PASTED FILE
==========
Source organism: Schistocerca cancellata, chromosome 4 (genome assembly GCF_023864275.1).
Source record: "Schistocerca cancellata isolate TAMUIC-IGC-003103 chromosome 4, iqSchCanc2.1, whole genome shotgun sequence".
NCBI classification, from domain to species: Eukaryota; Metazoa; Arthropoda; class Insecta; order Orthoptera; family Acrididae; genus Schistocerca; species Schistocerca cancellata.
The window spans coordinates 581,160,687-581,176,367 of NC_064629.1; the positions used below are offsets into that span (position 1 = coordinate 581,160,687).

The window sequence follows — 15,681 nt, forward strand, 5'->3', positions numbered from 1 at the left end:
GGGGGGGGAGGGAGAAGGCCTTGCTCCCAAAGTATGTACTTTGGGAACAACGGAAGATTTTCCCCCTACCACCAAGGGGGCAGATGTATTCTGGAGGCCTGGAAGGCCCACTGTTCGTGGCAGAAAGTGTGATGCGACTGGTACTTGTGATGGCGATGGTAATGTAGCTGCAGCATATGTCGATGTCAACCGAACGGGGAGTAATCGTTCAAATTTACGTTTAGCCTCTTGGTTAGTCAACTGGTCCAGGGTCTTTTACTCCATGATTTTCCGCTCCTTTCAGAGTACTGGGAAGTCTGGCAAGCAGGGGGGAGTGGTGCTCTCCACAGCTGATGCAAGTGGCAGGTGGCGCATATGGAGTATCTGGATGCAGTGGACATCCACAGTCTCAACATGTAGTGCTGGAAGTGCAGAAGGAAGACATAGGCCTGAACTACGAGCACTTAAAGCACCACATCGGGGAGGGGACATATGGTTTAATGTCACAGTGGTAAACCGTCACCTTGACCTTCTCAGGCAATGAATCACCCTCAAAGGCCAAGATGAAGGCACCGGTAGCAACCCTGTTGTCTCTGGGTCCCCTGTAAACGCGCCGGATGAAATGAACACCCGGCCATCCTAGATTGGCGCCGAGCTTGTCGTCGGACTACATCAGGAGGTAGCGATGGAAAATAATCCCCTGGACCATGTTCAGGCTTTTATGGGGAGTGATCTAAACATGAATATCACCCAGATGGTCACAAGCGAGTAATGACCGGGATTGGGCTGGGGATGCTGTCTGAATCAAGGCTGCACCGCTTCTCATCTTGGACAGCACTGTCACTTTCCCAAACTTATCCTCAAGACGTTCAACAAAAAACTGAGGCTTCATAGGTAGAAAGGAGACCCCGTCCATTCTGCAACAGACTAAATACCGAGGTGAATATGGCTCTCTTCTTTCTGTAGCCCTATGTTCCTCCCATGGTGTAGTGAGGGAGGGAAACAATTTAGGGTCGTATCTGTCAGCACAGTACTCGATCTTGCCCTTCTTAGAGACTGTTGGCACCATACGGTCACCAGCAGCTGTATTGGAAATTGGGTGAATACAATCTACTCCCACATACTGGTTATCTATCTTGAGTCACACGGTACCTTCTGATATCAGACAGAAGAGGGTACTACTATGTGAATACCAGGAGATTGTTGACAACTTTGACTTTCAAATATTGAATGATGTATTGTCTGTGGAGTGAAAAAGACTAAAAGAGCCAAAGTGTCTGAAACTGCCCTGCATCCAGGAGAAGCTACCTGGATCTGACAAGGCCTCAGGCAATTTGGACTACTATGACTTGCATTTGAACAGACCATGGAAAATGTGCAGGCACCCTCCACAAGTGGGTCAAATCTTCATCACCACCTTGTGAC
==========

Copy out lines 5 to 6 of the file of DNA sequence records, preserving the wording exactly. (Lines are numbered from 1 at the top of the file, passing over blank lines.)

The window sequence follows — 15,681 nt, forward strand, 5'->3', positions numbered from 1 at the left end:
GGGGGGGGAGGGAGAAGGCCTTGCTCCCAAAGTATGTACTTTGGGAACAACGGAAGATTTTCCCCCTACCACCAAGGGGGCAGATGTATTCTGGAGGCCTGGAAGGCCCACTGTTCGTGGCAGAAAGTGTGATGCGACTGGTACTTGTGATGGCGATGGTAATGTAGCTGCAGCATATGTCGATGTCAACCGAACGGGGAGTAATCGTTCAAATTTACGTTTAGCCTCTTGGTTAGTCAACTGGTCCAGGGTCTTTTACTCCATGATTTTCCGCTCCTTTCAGAGTACTGGGAAGTCTGGCAAGCAGGGGGGAGTGGTGCTCTCCACAGCTGATGCAAGTGGCAGGTGGCGCATATGGAGTATCTGGATGCAGTGGACATCCACAGTCTCAACATGTAGTGCTGGAAGTGCAGAAGGAAGACATAGGCCTGAACTACGAGCACTTAAAGCACCACATCGGGGAGGGGACATATGGTTTAATGTCACAGTGGTAAACCGTCACCTTGACCTTCTCAGGCAATGAATCACCCTCAAAGGCCAAGATGAAGGCACCGGTAGCAACCCTGTTGTCTCTGGGTCCCCTGTAAACGCGCCGGATGAAATGAACACCCGGCCATCCTAGATTGGCGCCGAGCTTGTCGTCGGACTACATCAGGAGGTAGCGATGGAAAATAATCCCCTGGACCATGTTCAGGCTTTTATGGGGAGTGATCTAAACATGAATATCACCCAGATGGTCACAAGCGAGTAATGACCGGGATTGGGCTGGGGATGCTGTCTGAATCAAGGCTGCACCGCTTCTCATCTTGGACAGCACTGTCACTTTCCCAAACTTATCCTCAAGACGTTCAACAAAAAACTGAGGCTTCATAGGTAGAAAGGAGACCCCGTCCATTCTGCAACAGACTAAATACCGAGGTGAATATGGCTCTCTTCTTTCTGTAGCCCTATGTTCCTCCCATGGTGTAGTGAGGGAGGGAAACAATTTAGGGTCGTATCTGTCAGCACAGTACTCGATCTTGCCCTTCTTAGAGACTGTTGGCACCATACGGTCACCAGCAGCTGTATTGGAAATTGGGTGAATACAATCTACTCCCACATACTGGTTATCTATCTTGAGTCACACGGTACCTTCTGATATCAGACAGAAGAGGGTACTACTATGTGAATACCAGGAGATTGTTGACAACTTTGACTTTCAAATATTGAATGATGTATTGTCTGTGGAGTGAAAAAGACTAAAAGAGCCAAAGTGTCTGAAACTGCCCTGCATCCAGGAGAAGCTACCTGGATCTGACAAGGCCTCAGGCAATTTGGACTACTATGACTTGCATTTGAACAGACCATGGAAAATGTGCAGGCACCCTCCACAAGTGGGTCAAATCTTCATCACCACCTTGTGAC